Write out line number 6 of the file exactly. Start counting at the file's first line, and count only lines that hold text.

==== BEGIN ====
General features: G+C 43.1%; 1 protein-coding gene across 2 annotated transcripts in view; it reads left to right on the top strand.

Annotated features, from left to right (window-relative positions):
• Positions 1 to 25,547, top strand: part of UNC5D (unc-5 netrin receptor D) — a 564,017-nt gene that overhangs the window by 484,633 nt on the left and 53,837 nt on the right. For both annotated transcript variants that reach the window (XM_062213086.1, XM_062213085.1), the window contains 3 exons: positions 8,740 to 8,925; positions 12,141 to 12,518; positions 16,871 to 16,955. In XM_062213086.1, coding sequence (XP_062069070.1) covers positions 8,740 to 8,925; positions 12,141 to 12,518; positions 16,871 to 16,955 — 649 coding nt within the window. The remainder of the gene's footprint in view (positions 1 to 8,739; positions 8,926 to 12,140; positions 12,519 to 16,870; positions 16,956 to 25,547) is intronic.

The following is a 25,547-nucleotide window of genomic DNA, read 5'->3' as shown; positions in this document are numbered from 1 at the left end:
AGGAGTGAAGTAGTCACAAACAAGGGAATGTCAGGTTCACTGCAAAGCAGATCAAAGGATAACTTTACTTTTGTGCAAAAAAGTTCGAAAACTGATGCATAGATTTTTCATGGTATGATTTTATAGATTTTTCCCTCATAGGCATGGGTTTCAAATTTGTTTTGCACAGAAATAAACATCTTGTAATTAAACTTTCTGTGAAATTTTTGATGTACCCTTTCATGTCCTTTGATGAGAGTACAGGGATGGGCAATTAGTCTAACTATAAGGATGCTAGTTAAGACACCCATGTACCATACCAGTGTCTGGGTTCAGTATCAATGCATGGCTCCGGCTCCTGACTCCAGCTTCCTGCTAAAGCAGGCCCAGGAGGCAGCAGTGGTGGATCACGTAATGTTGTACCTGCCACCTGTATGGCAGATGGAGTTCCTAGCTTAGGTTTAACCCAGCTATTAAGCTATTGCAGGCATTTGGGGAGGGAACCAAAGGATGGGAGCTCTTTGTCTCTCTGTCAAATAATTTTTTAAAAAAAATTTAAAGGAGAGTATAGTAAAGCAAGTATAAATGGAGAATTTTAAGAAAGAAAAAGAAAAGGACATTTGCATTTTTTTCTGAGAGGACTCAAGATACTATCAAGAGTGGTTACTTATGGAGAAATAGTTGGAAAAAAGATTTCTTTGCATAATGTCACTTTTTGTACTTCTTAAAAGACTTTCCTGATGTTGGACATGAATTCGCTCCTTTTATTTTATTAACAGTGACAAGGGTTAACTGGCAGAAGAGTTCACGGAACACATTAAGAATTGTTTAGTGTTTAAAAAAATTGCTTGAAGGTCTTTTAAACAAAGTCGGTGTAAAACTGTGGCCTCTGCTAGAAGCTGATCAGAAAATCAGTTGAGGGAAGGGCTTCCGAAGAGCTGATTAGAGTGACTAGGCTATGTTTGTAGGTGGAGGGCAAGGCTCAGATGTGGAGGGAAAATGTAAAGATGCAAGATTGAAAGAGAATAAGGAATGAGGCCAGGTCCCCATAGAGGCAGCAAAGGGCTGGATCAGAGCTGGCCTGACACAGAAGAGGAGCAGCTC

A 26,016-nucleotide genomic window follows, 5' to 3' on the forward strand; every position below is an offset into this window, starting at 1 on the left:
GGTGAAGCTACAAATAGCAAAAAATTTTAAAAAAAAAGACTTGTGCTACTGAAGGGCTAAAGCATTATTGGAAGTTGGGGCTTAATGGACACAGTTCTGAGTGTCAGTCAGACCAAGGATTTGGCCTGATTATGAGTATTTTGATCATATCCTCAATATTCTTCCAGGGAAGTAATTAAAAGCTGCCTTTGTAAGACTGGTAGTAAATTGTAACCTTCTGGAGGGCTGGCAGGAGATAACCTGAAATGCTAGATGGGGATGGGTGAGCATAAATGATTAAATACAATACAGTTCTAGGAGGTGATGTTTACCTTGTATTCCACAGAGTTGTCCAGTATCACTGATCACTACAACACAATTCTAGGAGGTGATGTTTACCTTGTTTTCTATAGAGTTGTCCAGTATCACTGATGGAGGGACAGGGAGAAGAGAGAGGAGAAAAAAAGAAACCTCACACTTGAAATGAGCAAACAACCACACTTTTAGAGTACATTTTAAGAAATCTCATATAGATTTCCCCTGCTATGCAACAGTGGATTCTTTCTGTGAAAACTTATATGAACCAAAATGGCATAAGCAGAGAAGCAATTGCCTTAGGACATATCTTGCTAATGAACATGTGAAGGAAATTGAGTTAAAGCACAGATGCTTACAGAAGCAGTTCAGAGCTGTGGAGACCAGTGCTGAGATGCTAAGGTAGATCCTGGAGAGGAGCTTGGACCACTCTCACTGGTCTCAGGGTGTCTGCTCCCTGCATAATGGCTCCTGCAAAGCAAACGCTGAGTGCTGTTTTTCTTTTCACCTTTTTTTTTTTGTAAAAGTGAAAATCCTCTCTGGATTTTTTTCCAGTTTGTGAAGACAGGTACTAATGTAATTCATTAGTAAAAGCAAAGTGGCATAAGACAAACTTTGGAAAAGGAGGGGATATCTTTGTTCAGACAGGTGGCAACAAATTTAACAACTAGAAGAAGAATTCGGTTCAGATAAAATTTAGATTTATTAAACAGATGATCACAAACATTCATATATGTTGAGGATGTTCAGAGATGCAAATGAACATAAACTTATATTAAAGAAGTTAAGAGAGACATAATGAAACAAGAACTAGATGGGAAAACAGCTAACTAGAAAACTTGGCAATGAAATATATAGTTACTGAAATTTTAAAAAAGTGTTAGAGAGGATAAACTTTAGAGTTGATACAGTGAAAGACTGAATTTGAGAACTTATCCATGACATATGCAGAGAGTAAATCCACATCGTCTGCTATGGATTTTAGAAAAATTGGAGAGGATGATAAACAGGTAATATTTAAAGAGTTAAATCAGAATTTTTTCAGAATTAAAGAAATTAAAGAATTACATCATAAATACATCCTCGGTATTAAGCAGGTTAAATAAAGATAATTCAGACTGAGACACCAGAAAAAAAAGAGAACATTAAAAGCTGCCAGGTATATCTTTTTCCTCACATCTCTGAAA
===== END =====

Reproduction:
A 26,016-nucleotide genomic window follows, 5' to 3' on the forward strand; every position below is an offset into this window, starting at 1 on the left: